Regarding the town's need to have a viable field that will not flood, all four candidates agreed with Berner who said that the United Water property is the ideal place for a multi-purpose field as long as the Garfield model is followed--retention tanks that can retain over 2 million gallons of water and release it back to the Hackensack River.
Putrino added that a joint agreement between the town and the Board of Education (BOE) to rehabilitate other fields would serve the town.
"We have an obligation to upkeep and maintain our fields and build a field outside of a flood zone," he said.
Since all four candidates are either on the council, or have previously served, Lori Barton, SOD Communication Chair, asked each if they do, or did they ever, accept taxpayer health benefits. Berner said that he does receive town health benefits and plans to continue his participation if re-elected.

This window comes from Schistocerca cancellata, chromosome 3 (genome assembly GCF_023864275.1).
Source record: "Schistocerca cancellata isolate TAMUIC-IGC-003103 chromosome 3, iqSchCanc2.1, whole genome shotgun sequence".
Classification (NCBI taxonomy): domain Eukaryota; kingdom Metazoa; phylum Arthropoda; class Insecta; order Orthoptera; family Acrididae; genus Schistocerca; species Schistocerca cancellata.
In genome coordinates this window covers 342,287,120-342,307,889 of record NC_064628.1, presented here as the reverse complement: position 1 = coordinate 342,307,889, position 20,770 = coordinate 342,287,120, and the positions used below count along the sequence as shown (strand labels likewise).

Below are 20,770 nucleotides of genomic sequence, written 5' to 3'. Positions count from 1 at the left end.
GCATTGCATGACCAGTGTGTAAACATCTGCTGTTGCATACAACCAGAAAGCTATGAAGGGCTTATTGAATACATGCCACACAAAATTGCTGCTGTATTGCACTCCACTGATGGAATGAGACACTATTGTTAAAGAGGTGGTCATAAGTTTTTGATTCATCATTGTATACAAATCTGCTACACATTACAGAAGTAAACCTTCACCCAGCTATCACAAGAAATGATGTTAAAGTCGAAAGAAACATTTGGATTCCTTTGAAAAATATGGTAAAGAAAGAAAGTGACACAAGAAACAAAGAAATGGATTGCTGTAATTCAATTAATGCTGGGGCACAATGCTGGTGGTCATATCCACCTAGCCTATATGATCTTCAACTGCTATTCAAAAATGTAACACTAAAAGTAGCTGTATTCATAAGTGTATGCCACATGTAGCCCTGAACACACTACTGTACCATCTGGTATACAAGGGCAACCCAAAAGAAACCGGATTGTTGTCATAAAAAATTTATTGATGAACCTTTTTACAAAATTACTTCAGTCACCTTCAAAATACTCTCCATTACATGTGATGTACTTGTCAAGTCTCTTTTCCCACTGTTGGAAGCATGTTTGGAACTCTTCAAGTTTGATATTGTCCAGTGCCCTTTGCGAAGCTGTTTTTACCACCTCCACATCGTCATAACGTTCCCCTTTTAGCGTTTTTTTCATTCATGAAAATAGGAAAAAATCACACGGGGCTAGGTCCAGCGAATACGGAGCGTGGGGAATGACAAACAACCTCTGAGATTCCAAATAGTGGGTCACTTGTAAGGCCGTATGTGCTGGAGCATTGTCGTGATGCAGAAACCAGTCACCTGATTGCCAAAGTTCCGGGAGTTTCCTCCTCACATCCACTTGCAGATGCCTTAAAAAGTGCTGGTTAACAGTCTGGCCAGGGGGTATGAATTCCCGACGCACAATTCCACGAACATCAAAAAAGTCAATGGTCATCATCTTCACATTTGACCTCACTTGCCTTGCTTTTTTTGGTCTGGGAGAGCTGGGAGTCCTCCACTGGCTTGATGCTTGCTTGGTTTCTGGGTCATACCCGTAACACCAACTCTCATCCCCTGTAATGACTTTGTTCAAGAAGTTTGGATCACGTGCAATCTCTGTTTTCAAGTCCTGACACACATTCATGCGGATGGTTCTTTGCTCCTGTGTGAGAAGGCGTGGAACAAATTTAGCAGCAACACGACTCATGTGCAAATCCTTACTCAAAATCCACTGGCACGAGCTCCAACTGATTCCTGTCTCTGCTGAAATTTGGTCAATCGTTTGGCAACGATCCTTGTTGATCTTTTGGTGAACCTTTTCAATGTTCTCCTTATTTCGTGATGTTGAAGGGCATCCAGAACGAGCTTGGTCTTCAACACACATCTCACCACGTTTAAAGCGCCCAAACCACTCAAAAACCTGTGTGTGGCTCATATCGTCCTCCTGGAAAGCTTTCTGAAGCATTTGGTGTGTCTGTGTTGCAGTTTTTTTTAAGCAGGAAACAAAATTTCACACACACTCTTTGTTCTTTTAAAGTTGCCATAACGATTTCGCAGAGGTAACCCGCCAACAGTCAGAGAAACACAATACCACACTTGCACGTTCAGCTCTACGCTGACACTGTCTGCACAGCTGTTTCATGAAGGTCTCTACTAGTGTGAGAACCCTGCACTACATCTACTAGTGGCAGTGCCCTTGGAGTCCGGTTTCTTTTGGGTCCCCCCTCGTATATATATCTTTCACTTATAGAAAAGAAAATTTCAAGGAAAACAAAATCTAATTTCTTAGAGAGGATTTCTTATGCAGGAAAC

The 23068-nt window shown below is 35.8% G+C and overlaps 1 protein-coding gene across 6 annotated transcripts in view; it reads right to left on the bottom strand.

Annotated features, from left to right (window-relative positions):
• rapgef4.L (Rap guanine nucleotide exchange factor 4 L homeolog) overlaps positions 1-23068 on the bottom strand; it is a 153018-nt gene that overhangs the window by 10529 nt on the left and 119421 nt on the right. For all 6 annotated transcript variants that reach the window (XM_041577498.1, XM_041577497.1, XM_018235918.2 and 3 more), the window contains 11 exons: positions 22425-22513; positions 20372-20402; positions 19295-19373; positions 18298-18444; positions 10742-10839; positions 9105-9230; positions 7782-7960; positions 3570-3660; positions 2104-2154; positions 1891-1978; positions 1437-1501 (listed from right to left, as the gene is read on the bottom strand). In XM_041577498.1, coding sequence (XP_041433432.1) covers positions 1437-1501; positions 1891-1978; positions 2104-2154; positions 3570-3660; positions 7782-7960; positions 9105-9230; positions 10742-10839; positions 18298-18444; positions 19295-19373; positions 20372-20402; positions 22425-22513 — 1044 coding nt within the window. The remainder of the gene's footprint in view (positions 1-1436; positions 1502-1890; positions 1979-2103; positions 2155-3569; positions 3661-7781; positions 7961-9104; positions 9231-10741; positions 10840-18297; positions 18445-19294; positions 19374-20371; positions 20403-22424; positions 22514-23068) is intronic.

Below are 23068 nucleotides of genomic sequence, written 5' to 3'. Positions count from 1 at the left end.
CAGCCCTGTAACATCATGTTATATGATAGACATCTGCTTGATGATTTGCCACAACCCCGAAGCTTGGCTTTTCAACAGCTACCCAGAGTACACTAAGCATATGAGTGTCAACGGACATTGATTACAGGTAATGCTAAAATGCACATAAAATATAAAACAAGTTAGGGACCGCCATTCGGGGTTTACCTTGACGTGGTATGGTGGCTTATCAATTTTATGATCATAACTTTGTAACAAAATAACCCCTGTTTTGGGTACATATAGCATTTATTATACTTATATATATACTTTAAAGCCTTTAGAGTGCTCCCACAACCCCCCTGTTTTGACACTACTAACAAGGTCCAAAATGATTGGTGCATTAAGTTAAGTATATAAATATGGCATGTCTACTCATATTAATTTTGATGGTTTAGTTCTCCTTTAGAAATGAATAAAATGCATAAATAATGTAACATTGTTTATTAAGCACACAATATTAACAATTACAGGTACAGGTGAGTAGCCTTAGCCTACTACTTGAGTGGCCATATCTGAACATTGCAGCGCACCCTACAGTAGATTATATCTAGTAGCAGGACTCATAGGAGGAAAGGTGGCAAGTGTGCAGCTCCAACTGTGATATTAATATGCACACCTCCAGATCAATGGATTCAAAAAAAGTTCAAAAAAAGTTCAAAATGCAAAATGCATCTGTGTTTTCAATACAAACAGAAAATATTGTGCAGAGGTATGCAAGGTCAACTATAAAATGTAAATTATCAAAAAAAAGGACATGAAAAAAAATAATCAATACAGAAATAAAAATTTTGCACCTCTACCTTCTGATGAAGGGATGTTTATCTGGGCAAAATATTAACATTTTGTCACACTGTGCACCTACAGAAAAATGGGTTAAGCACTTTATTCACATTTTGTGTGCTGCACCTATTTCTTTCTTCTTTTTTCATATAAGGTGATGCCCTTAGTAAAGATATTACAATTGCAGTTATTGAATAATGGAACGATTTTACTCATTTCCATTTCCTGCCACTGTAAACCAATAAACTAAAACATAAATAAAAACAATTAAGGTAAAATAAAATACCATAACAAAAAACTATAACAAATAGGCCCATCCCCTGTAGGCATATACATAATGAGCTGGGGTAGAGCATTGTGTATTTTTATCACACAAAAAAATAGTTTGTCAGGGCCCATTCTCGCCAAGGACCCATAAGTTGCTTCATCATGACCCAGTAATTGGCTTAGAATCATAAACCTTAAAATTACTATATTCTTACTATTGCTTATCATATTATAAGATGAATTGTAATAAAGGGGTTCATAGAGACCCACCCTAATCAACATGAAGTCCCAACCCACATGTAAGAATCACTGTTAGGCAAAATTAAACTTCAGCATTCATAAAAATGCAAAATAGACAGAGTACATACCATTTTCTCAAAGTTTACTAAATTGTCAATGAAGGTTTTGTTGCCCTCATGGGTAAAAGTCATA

Rebsch said he did not accept tax payer health benefits when he served and does not support it. Ashley does not receive health benefits from the borough of New Milford, nor does he support it. Both Rebsch and Ashley support a resolution to end councilmembers from receiving health care benefits at the expense of the taxpayer.
Putrino said that he did receive benefits when he served as a councilman and agrees that if elected he would look into it.
Residents were also curious about the candidates views on lowering taxes. All agreed that should the proposed development of the United Water property be approved, taxes will rise based on the need to expand the schools, improve the infrastructure, increase police, and hire teachers.
Ashley broke discord in the area of taxes. It is his position that taxes are controlled at the local level and the budget should be gone through line item by line item to find cost savings for the taxpayer.
"You have to be able to afford to live in this town," he said.
In distinguishing his position, Putrino said, "I feel there is a void in leadership in the current governing body."